Plaintiffs O’Brien move for an order enforcing the settlement agreement between Plaintiffs O’Brien and Defendants Rogers and XVIII entered into on September 30, 2019. (Motion at p. 3.) O’Brien contends that following the settlement agreement, Rogers and XVIII have failed perform their obligations under the agreement. (Motion at p. 3.) The settlement agreement states that Rogers and XVIII were to pay to O’Brien $5,500, payable in two[1] installments of $1,500 on or before November 1, 2019, $2,000 payable on or before December 1, 2019, and $2,000 on or before January 1, 2020. (Lazo Decl., Exh. A, ¶ 2.1.) Rogers and XVIII have paid $2,000, but have failed to make payment of the remaining $3,500 balance. (Lazo Decl. ¶¶ 4-5.)

The Court finds that the parties entered into a valid settlement agreement. However, in Opposition, Defendants argue that they have since paid the outstanding balance. (Oppo. at pp. 2-3.) The Court has reviewed the evidence provided by Defendants, and Rogers paid the outstanding $3,500 balance on June 22, 2020, after this Motion was filed. (Rogers Decl., Exh. A.)

“If neither party achieves a complete victory on all the contract claims, it is within the discretion of the trial court to determine which party prevailed on the contract or whether, on balance, neither party prevailed sufficiently to justify an award of attorney fees.” (Scott Co. of California v. Blount, Inc. (1999) 20 Cal.4th 1103, 1109.) Accordingly, the Court finds that Plaintiffs are the prevailing party because the Defendants failed to make timely payment of the outstanding balance and the balance was outstanding at the time this Motion was filed. However, the Court also finds that the request to enforce payment of the outstanding amount is now moot because Defendants have paid the remaining balance.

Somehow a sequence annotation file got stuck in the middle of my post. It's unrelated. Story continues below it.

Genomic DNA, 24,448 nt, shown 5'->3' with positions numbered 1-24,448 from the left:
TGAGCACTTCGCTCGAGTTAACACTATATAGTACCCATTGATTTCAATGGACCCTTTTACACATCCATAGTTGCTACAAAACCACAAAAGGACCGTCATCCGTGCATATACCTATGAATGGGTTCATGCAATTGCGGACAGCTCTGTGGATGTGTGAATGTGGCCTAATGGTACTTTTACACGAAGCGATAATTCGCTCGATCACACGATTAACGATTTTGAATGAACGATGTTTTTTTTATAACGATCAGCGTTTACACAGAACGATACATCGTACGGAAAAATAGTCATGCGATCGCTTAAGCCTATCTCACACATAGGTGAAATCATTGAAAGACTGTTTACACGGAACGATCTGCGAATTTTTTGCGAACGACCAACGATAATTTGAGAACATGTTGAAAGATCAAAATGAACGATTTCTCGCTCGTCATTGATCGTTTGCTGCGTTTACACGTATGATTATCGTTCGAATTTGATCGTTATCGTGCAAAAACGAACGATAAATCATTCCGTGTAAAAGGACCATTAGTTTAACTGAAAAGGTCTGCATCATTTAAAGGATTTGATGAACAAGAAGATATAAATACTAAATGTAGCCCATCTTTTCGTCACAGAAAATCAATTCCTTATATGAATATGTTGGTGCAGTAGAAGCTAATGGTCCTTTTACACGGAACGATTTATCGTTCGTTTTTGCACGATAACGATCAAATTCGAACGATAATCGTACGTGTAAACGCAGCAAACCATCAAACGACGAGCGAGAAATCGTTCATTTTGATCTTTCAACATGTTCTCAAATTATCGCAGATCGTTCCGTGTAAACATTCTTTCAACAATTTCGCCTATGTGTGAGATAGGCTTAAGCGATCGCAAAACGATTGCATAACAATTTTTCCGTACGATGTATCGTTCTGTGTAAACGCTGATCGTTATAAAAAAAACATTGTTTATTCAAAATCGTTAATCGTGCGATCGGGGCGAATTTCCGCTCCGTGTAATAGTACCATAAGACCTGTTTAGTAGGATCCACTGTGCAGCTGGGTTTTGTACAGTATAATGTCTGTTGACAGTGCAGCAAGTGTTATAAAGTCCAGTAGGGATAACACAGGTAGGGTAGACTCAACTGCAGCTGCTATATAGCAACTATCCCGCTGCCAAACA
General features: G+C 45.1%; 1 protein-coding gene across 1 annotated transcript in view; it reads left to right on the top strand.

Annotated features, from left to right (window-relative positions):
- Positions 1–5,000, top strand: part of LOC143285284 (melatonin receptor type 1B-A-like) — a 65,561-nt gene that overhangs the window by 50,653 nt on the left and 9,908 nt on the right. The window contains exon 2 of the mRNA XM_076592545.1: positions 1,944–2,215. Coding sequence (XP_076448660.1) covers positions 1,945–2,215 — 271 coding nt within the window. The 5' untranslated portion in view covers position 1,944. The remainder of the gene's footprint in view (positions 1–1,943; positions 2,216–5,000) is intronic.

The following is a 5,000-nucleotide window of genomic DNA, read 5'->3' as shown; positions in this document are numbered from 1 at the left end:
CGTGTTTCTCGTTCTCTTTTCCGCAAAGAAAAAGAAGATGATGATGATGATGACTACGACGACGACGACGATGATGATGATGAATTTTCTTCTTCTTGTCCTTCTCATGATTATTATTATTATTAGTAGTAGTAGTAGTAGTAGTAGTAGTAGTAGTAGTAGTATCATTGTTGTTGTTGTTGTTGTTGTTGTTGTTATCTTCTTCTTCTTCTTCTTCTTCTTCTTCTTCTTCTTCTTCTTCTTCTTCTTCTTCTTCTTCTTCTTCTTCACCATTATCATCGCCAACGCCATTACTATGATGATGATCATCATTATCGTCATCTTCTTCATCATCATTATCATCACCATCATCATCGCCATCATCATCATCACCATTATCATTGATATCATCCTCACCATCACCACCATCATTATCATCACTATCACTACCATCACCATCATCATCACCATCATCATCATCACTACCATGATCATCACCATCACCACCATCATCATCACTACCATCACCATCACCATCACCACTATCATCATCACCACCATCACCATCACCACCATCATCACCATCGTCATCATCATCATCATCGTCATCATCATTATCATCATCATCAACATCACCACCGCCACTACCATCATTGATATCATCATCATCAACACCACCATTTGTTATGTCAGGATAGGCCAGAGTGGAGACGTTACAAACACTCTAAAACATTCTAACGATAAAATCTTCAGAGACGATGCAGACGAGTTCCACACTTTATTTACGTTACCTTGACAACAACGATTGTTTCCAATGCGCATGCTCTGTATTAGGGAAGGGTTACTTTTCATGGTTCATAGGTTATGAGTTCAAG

The settlement agreement states that the prevailing party of a dispute arising out the settlement agreement may receive reasonable attorneys’ fees and costs. (Lazo Decl., Exh. A, ¶ 3.14.) While Defendants have now paid the amount due under the agreement, which was due by January 1, 2020 at the latest. (Lazo Decl., Exh. A, ¶ 2.1.) Defendants make a variety of arguments that Plaintiffs may not recover the attorneys’ fees to enforce the agreement including because: (1) the motion did not include in the first paragraph that attorneys’ fees were sought; and (2) the billed amounts are not credible, excessive, and vague. (Oppo. at pp. 4-6.)

The Court finds that Defendants’ first argument is without merit. The notice specifies that it seeks to enforce the settlement agreement. The settlement agreement provides that attorneys’ fees are may be awarded to the prevailing party of a dispute over the agreement. Accordingly, enforcing the agreement includes enforcing this provision for attorneys’ fees. However, the Court finds Plaintiffs’ attorneys’ fee request to be unreasonable. Plaintiffs request ten hours of attorney work at $550/hr related to preparing the instant motion, however, this amount is unreasonable for a 5-page motion and given that Plaintiff may appear virtually (on-line versus in-person) for this hearing. The Court awards attorneys’ fees for 5 hours of attorney work, for a total award of $2,750.